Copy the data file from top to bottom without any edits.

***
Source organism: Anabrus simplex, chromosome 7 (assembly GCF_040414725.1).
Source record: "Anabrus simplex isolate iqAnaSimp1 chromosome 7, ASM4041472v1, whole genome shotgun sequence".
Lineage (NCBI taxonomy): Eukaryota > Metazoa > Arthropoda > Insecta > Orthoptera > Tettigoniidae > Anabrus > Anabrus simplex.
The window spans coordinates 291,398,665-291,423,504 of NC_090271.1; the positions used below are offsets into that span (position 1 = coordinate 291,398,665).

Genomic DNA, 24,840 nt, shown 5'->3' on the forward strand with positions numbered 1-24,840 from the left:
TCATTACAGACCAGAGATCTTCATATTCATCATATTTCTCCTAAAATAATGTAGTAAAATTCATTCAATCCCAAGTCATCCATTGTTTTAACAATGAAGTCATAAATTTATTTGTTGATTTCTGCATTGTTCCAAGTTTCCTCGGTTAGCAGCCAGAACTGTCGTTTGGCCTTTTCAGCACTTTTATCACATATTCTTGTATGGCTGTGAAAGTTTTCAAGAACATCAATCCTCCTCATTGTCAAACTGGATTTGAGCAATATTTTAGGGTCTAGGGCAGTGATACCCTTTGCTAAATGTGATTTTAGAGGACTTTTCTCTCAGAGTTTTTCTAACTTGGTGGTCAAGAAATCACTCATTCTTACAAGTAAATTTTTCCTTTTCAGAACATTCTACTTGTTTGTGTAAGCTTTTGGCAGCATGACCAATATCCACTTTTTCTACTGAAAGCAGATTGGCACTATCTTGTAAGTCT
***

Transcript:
Source organism: Anabrus simplex, chromosome 7 (assembly GCF_040414725.1).
Source record: "Anabrus simplex isolate iqAnaSimp1 chromosome 7, ASM4041472v1, whole genome shotgun sequence".
Lineage (NCBI taxonomy): Eukaryota > Metazoa > Arthropoda > Insecta > Orthoptera > Tettigoniidae > Anabrus > Anabrus simplex.
The window spans coordinates 291,398,665-291,423,504 of NC_090271.1; the positions used below are offsets into that span (position 1 = coordinate 291,398,665).

Genomic DNA, 24,840 nt, shown 5'->3' on the forward strand with positions numbered 1-24,840 from the left:
TCATTACAGACCAGAGATCTTCATATTCATCATATTTCTCCTAAAATAATGTAGTAAAATTCATTCAATCCCAAGTCATCCATTGTTTTAACAATGAAGTCATAAATTTATTTGTTGATTTCTGCATTGTTCCAAGTTTCCTCGGTTAGCAGCCAGAACTGTCGTTTGGCCTTTTCAGCACTTTTATCACATATTCTTGTATGGCTGTGAAAGTTTTCAAGAACATCAATCCTCCTCATTGTCAAACTGGATTTGAGCAATATTTTAGGGTCTAGGGCAGTGATACCCTTTGCTAAATGTGATTTTAGAGGACTTTTCTCTCAGAGTTTTTCTAACTTGGTGGTCAAGAAATCACTCATTCTTACAAGTAAATTTTTCCTTTTCAGAACATTCTACTTGTTTGTGTAAGCTTTTGGCAGCATGACCAATATCCACTTTTTCTACTGAAAGCAGATTGGCACTATCTTGTAAGTCT